# How to represent a numeric input that is limited to increments of some number

I have a requirement for a form that restricts a field value to fixed increments of 50 and I'm not sure what would be the most elegant way to represent that constraint in a meaningful fashion.

The simplest solution that comes to mind is a jQuery validate method combined with some server-side logic that is tied to a normal text field input. Other alternatives that come to mind is a number picker of some sort (I don't know of one currently) that advances in set increments or a drop-down list with a fixed number of values.

Any other ideas? What would feel most intuitive to you?

I would suggest using the method implemented in Safari for HTML5. As you can see here there are new input types in HTML5 that have new attributes as well. In this case, you would be using an input type of number with an attribute called "step". The code would look like this:

<input type="number" step="50" min="0" name="some_name" value="0" id="some_name" />


Right now there aren't a lot of browsers that do anything with this. However, if you view that code in Safari (using an HTML5 doctype), what you see is a normal text input field with a control on the side that provides up / down arrows that increment the value inside the field by the "step" value you assigned.

So, for a UI element, I would replicate that for browsers that don't yet support it, an up / down arrow next to the input field. To let users know that you expect a specific value, you could just write "please enter a multiple of 50. ex: 0, 50, 100, 150, etc." Then, obviously, you will need either client-side or server-side code to validate that the number entered is within those ranges.

• I kind of feel like the range input is better for something that has a big step like 50; number feels more appropriate for things like 1-5 items when you're filling a shopping basket and want to be very precise. What do you think? – Rahul Aug 25 '10 at 22:45
• Without knowing the purpose, a slider in increments of 50 could make sense. What if they allow a large number of increments of 50? Then it doesn't because the increments are too small to use with ease. – Susan R Aug 25 '10 at 23:22
• Yeah, that's what I'm saying, a slider. The number input type isn't a slider, though, it's a small input box with an up/down arrow next to it, so you have to click several times in order to move several increments. Seems awkward if you could just drag a slider. – Rahul Aug 25 '10 at 23:34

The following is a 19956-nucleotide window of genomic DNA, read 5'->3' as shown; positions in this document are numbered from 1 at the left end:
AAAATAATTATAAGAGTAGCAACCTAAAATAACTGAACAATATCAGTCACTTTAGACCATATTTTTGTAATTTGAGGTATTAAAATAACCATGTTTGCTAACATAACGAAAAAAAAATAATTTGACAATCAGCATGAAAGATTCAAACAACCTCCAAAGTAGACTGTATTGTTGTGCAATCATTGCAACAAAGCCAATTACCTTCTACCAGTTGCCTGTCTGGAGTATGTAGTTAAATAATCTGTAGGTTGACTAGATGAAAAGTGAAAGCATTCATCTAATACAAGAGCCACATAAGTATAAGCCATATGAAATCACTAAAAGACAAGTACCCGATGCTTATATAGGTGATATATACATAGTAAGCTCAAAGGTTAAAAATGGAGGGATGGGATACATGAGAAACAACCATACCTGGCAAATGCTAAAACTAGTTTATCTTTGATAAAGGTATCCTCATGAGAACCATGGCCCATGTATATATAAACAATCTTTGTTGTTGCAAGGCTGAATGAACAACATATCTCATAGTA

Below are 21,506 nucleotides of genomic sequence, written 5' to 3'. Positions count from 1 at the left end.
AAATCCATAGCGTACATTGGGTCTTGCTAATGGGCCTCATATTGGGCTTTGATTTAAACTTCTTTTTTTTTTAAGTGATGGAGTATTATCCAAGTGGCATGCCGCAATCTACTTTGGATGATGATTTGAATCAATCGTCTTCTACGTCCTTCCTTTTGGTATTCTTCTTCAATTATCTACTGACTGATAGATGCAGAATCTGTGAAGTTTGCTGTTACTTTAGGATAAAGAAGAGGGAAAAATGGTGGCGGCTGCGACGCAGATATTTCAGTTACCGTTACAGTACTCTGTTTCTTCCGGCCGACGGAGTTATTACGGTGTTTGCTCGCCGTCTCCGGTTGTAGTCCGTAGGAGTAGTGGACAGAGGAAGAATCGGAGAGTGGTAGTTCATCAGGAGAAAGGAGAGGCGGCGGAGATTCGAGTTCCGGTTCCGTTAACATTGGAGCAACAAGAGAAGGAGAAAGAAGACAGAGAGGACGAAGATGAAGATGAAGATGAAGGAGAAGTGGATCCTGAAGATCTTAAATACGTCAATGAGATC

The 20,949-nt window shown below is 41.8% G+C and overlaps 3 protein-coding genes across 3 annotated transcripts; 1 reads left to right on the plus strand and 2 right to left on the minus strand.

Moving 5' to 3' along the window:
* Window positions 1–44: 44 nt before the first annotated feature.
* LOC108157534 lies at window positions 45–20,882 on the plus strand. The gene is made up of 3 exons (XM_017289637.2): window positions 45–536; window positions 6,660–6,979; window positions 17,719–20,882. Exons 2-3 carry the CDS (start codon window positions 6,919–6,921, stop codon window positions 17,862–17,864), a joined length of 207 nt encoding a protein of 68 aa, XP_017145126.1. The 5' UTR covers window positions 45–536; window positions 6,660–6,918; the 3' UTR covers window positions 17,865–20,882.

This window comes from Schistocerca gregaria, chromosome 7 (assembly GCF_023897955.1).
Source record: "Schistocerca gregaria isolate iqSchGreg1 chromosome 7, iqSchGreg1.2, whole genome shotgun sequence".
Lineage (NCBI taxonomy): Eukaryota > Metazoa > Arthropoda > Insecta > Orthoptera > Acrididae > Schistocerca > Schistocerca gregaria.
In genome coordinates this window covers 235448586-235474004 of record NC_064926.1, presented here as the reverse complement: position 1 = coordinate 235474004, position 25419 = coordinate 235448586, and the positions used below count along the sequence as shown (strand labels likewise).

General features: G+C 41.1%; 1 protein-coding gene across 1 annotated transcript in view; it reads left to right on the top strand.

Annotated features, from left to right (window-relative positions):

• @Rahul I think a slider, or input type of "range", is a valid suggestion. All the same attributes apply to a range: min, max, step, value. The only reason I would suggest an input type of number here instead of a slider is that a slider requires a maximum, and the question didn't specify a maximum value - only a step. If you don't have a maximum value, a range slider doesn't make sense. Plus I'm not in love with the UI of the slider because it doesn't show the updated value as you move the slider. That requires extra JS. – RussellUresti Aug 26 '10 at 2:06
• That's a great point. Good call! – Rahul Aug 26 '10 at 10:12

Use a slider. Most UI libraries offer slider controls and usually give you the option to define a 'step', such as 50, limiting the selection to any multiple of that value.

If you're using HTML5, the input tag has a "range" type (including a step attribute) which most browsers supporting HTML5 should support: http://dev.w3.org/html5/markup/input.range.html

• StackExchange really needs an iPad version, this is horrible! – Rahul Aug 25 '10 at 22:17
• I think this is a good suggestion - sliders are good looking UI elements, and it certainly restricts the input to multiples of 50 since the user can't type anything in. But a slider indicates minimums and maximums; what do you do if there is no maximum value a user can enter? – RussellUresti Aug 26 '10 at 2:18
• lol, yeah. The CAPTCHA is broken on iPad, too. – Robert Fraser Aug 26 '10 at 2:50
• Most times, you have at least a minimum of 0, and you can possibly extend the slider end or make it nonlinear. One exception here is in graphics programs (i.e. in Maya or 3DS Max, the same input control needs to support -40000 and 0.01) – Robert Fraser Aug 26 '10 at 2:53
• @RussellUresti Great point, hadn't thought of that. – Rahul Aug 26 '10 at 10:12

What is the purpose?

If it was accounting/math/numbers related, I'd suggest a multiplier. So you see a "x 50" and it displays the total. If it's a increments of 50 for a logical application, then why not just use "increments of 50"?

• Pragmatic! But reading "14 x 50" isn't really Don't Make Me Think. I can't do that math without stopping and thinking about it, can you? – Rahul Aug 25 '10 at 23:35

I think its best to use a range slider as suggested by others. Or you can use an Autocomplete feature to a input box which will display the suggestion when user starts typing. Here are the cross browser example for both of these methods.

Autocomplete: http://jqueryui.com/demos/autocomplete/

It really depends on the min & max values as well.

I've used just a regular selection list to show the possible values. And another solution is to just show the total in a simple manner, so the user can enter the multiplier themselves, but still see the result.